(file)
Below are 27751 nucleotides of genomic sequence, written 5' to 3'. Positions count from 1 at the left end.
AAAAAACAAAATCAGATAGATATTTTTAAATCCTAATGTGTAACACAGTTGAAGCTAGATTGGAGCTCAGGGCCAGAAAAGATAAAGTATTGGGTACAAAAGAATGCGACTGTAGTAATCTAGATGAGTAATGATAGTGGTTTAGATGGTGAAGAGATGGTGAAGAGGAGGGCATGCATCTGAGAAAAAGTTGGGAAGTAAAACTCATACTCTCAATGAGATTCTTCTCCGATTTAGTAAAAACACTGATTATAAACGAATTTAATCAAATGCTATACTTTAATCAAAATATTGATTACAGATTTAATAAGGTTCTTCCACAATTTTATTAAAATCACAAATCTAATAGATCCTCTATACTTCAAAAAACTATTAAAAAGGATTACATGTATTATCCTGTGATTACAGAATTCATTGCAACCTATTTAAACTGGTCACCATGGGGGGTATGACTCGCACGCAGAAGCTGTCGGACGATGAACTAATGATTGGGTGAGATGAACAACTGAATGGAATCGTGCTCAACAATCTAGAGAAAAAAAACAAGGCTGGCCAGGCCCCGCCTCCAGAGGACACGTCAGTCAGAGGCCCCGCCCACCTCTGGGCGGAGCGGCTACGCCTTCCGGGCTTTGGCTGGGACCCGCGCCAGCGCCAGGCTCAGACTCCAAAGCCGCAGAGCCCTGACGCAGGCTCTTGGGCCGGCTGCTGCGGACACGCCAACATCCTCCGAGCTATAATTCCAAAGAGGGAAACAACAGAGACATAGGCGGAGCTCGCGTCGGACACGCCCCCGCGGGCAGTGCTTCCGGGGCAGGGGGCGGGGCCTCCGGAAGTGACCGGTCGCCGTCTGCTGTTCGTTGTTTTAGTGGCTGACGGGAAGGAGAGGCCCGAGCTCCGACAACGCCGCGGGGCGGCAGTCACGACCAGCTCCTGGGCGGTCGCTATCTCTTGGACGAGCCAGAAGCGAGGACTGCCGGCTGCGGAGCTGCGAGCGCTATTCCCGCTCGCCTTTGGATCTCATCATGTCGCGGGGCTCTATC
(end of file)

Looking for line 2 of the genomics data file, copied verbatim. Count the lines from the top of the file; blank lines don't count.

AAAAAACAAAATCAGATAGATATTTTTAAATCCTAATGTGTAACACAGTTGAAGCTAGATTGGAGCTCAGGGCCAGAAAAGATAAAGTATTGGGTACAAAAGAATGCGACTGTAGTAATCTAGATGAGTAATGATAGTGGTTTAGATGGTGAAGAGATGGTGAAGAGGAGGGCATGCATCTGAGAAAAAGTTGGGAAGTAAAACTCATACTCTCAATGAGATTCTTCTCCGATTTAGTAAAAACACTGATTATAAACGAATTTAATCAAATGCTATACTTTAATCAAAATATTGATTACAGATTTAATAAGGTTCTTCCACAATTTTATTAAAATCACAAATCTAATAGATCCTCTATACTTCAAAAAACTATTAAAAAGGATTACATGTATTATCCTGTGATTACAGAATTCATTGCAACCTATTTAAACTGGTCACCATGGGGGGTATGACTCGCACGCAGAAGCTGTCGGACGATGAACTAATGATTGGGTGAGATGAACAACTGAATGGAATCGTGCTCAACAATCTAGAGAAAAAAAACAAGGCTGGCCAGGCCCCGCCTCCAGAGGACACGTCAGTCAGAGGCCCCGCCCACCTCTGGGCGGAGCGGCTACGCCTTCCGGGCTTTGGCTGGGACCCGCGCCAGCGCCAGGCTCAGACTCCAAAGCCGCAGAGCCCTGACGCAGGCTCTTGGGCCGGCTGCTGCGGACACGCCAACATCCTCCGAGCTATAATTCCAAAGAGGGAAACAACAGAGACATAGGCGGAGCTCGCGTCGGACACGCCCCCGCGGGCAGTGCTTCCGGGGCAGGGGGCGGGGCCTCCGGAAGTGACCGGTCGCCGTCTGCTGTTCGTTGTTTTAGTGGCTGACGGGAAGGAGAGGCCCGAGCTCCGACAACGCCGCGGGGCGGCAGTCACGACCAGCTCCTGGGCGGTCGCTATCTCTTGGACGAGCCAGAAGCGAGGACTGCCGGCTGCGGAGCTGCGAGCGCTATTCCCGCTCGCCTTTGGATCTCATCATGTCGCGGGGCTCTATC